Using the Appendices to the Journals for Economic History

I was asked to write something about my use of the A2Js which are being digitised on the web.

Keywords: Political Economy & History;

In 2008 I was the Robert Stout Fellow with a room at the Stout Research Centre for New Zealand Studies. It was common for me to pop across to the university library, as often as not to use the Appendices to the Journals. Even so the bound volumes of the A2Js are not easy to use, but at least I had ready access to them.

Unfortunately, I cannot always read my own scribblings, so that on more than one occasion I had to pop back to find out what I really wrote down. Additionally, I dont take copious notes and sometimes I would get a ‘nagger’, something you noticed but did not record and later becomes of significance; off to the library again.

Why was I using the A2Js? The fellowship was to enable me to write a New Zealand history from an economic perceptive up to 1882. (I got a little further than that, but the project plans are to stop the narrative some time in the next decade, if I can get further financial support.) The A2Js are an invaluable source of data, especially nineteenth century data. There are others, including the Official Year Books which start in the 1890s but are not as detailed, and the Blue Books of Statistics which often record the same data as in the appendices and are just as clumsy to use.

You are entitled to say that all this better access is fine, but was it any use? Or did I just accumulate minutia which perhaps thickened the narrative but gave no new major insights. At this stage in the writing one can overlook the new ways of thinking which the narrative is creating. However I am certain I stumbled across one finding which ought to change our view of nineteenth century economic history; it is the ‘Taupo Line’.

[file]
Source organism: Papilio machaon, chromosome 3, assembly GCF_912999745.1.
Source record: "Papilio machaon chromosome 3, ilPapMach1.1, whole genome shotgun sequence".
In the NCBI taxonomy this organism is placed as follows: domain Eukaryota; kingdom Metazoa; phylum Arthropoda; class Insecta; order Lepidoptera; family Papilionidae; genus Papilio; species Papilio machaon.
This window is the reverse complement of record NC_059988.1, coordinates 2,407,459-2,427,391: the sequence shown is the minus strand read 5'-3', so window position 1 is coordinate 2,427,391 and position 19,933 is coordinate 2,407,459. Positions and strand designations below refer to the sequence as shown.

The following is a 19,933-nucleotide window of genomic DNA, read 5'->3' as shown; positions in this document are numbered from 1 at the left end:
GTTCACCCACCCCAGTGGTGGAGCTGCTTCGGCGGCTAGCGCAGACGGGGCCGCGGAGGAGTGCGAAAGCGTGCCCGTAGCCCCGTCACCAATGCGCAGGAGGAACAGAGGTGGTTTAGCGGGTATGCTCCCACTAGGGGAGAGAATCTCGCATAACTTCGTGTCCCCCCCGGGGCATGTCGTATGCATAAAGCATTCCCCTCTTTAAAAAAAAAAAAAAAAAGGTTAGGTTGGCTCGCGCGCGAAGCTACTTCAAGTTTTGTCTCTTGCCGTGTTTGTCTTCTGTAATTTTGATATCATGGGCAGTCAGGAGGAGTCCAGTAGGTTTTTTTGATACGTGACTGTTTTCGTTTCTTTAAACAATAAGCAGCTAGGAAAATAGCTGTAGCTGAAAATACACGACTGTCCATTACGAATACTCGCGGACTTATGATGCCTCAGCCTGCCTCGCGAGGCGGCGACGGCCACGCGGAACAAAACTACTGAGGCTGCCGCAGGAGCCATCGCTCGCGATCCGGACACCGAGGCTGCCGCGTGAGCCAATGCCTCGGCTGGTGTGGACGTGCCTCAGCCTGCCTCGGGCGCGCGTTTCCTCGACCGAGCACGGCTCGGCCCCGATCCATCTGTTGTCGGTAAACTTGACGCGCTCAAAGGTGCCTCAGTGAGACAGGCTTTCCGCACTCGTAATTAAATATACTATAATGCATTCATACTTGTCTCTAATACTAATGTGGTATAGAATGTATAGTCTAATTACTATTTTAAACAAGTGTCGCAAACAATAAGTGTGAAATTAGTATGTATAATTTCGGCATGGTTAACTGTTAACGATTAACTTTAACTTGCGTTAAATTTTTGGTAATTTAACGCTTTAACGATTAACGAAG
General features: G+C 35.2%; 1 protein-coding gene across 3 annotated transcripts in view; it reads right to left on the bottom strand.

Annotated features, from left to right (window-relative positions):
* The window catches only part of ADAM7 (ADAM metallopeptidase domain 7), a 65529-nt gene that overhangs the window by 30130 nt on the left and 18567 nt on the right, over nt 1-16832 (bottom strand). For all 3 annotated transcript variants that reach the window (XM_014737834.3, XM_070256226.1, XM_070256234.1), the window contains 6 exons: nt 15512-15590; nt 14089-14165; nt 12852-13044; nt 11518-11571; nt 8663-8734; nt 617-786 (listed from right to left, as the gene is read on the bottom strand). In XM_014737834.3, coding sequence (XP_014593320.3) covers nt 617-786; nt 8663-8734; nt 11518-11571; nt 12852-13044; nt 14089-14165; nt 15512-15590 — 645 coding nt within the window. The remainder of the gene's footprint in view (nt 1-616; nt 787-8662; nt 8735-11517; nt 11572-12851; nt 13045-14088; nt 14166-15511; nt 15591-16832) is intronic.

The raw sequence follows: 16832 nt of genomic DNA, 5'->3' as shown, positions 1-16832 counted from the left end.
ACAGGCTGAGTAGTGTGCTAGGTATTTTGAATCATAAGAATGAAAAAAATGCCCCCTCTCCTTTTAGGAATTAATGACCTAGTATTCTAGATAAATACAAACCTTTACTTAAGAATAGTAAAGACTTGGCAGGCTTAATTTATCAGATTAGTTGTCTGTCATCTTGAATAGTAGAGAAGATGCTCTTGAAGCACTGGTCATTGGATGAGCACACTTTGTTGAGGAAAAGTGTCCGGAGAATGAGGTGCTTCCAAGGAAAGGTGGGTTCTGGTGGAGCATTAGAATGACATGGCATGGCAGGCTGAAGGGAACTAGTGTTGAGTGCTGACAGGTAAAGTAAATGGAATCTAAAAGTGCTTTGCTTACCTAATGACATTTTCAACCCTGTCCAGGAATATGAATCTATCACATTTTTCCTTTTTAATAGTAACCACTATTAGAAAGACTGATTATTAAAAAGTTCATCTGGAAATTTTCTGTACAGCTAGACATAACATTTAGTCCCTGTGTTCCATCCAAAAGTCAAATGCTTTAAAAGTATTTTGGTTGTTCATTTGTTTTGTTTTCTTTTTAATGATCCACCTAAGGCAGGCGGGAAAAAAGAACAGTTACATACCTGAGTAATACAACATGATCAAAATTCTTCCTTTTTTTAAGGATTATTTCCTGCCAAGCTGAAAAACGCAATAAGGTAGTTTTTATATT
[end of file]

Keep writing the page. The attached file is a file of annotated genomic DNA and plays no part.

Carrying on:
I can not quite remember how I found it although, based on different responses to the Long Depression (from 1888 to about 1895), I had long been suspicious that Auckland and the south were almost separate economies. And so it proved. There were virtually no sheep north of Lake Taupo (East Cape aside), and so the economies were very different – Auckland remained a quarry economy long after its south had moved on to the more sustainable sheep farming.

Since two thirds of the Maori lived north of the line, it meant they were cut out of the sheep staple which drove much of the southern New Zealand economy in the late nineteenth century. This substantially modifies our understanding of Maori economic development. It turns out that on a per capita basis the Maori flocks were as large as the Settler ones. It was just that there were hardly any flocks where the Maori were most numerous.

The northern soils could not take sheep because of foot-rot and bush sickness, mainly as a result of the Taupo eruption of about 220AD. Probably no single event had as much impact on the economic configuration of the nineteenth century – despite occurring 1600 years earlier.

Unfortunately there were no A2Js of at that time, so one cannot be precise – and we are getting away from the point of this note. Had I not had such good access to the A2Js and other official publications I would have not got to the detailed data which underpins the story.

The good news is that because they are on the web now everyone has even better access to the A2Js than even I had at Victoria University in 2008. The disappointing news is that web access is only up to 1870. Roll on the up-to-date.